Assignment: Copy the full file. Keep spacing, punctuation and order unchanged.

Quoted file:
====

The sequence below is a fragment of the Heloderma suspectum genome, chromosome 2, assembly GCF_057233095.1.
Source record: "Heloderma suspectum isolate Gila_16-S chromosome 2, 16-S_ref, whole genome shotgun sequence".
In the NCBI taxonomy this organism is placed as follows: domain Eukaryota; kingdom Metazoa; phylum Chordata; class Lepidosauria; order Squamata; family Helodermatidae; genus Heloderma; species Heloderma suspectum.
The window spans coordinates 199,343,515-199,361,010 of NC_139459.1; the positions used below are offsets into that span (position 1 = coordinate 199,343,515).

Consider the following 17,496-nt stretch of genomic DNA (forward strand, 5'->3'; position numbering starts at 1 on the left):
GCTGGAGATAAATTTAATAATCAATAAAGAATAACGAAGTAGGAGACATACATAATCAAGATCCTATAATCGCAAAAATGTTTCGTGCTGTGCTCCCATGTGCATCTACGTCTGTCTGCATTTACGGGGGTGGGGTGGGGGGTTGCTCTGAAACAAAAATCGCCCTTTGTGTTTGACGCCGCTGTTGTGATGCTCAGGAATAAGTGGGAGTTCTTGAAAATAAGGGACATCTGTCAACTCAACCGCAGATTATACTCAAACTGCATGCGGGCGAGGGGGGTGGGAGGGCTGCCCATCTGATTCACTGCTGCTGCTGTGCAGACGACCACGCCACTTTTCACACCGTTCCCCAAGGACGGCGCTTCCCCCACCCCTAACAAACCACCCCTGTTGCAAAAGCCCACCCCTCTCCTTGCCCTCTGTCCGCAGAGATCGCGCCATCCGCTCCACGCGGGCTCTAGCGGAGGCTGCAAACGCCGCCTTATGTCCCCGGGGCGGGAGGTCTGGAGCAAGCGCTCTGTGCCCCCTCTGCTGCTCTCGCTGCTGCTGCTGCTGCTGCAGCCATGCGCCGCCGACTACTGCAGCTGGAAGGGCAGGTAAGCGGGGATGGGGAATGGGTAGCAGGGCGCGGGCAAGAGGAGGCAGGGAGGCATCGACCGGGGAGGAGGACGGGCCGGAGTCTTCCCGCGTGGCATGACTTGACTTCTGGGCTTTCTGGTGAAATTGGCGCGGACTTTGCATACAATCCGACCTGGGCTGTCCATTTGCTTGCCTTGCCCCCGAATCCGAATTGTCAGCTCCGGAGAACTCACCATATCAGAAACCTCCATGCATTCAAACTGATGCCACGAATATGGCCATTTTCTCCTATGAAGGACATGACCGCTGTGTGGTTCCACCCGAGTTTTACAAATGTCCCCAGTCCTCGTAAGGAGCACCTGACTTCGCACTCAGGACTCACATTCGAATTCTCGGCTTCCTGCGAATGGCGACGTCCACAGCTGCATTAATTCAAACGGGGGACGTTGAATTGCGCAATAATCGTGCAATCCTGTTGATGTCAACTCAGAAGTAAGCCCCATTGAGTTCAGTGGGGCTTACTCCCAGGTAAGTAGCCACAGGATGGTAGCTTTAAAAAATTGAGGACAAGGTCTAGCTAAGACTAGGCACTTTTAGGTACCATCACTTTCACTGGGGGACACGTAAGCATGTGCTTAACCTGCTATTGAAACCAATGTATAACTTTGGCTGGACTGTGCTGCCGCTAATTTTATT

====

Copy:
The sequence below is a fragment of the Heloderma suspectum genome, chromosome 2, assembly GCF_057233095.1.
Source record: "Heloderma suspectum isolate Gila_16-S chromosome 2, 16-S_ref, whole genome shotgun sequence".
In the NCBI taxonomy this organism is placed as follows: domain Eukaryota; kingdom Metazoa; phylum Chordata; class Lepidosauria; order Squamata; family Helodermatidae; genus Heloderma; species Heloderma suspectum.
The window spans coordinates 199,343,515-199,361,010 of NC_139459.1; the positions used below are offsets into that span (position 1 = coordinate 199,343,515).

Consider the following 17,496-nt stretch of genomic DNA (forward strand, 5'->3'; position numbering starts at 1 on the left):
GCTGGAGATAAATTTAATAATCAATAAAGAATAACGAAGTAGGAGACATACATAATCAAGATCCTATAATCGCAAAAATGTTTCGTGCTGTGCTCCCATGTGCATCTACGTCTGTCTGCATTTACGGGGGTGGGGTGGGGGGTTGCTCTGAAACAAAAATCGCCCTTTGTGTTTGACGCCGCTGTTGTGATGCTCAGGAATAAGTGGGAGTTCTTGAAAATAAGGGACATCTGTCAACTCAACCGCAGATTATACTCAAACTGCATGCGGGCGAGGGGGGTGGGAGGGCTGCCCATCTGATTCACTGCTGCTGCTGTGCAGACGACCACGCCACTTTTCACACCGTTCCCCAAGGACGGCGCTTCCCCCACCCCTAACAAACCACCCCTGTTGCAAAAGCCCACCCCTCTCCTTGCCCTCTGTCCGCAGAGATCGCGCCATCCGCTCCACGCGGGCTCTAGCGGAGGCTGCAAACGCCGCCTTATGTCCCCGGGGCGGGAGGTCTGGAGCAAGCGCTCTGTGCCCCCTCTGCTGCTCTCGCTGCTGCTGCTGCTGCTGCAGCCATGCGCCGCCGACTACTGCAGCTGGAAGGGCAGGTAAGCGGGGATGGGGAATGGGTAGCAGGGCGCGGGCAAGAGGAGGCAGGGAGGCATCGACCGGGGAGGAGGACGGGCCGGAGTCTTCCCGCGTGGCATGACTTGACTTCTGGGCTTTCTGGTGAAATTGGCGCGGACTTTGCATACAATCCGACCTGGGCTGTCCATTTGCTTGCCTTGCCCCCGAATCCGAATTGTCAGCTCCGGAGAACTCACCATATCAGAAACCTCCATGCATTCAAACTGATGCCACGAATATGGCCATTTTCTCCTATGAAGGACATGACCGCTGTGTGGTTCCACCCGAGTTTTACAAATGTCCCCAGTCCTCGTAAGGAGCACCTGACTTCGCACTCAGGACTCACATTCGAATTCTCGGCTTCCTGCGAATGGCGACGTCCACAGCTGCATTAATTCAAACGGGGGACGTTGAATTGCGCAATAATCGTGCAATCCTGTTGATGTCAACTCAGAAGTAAGCCCCATTGAGTTCAGTGGGGCTTACTCCCAGGTAAGTAGCCACAGGATGGTAGCTTTAAAAAATTGAGGACAAGGTCTAGCTAAGACTAGGCACTTTTAGGTACCATCACTTTCACTGGGGGACACGTAAGCATGTGCTTAACCTGCTATTGAAACCAATGTATAACTTTGGCTGGACTGTGCTGCCGCTAATTTTATT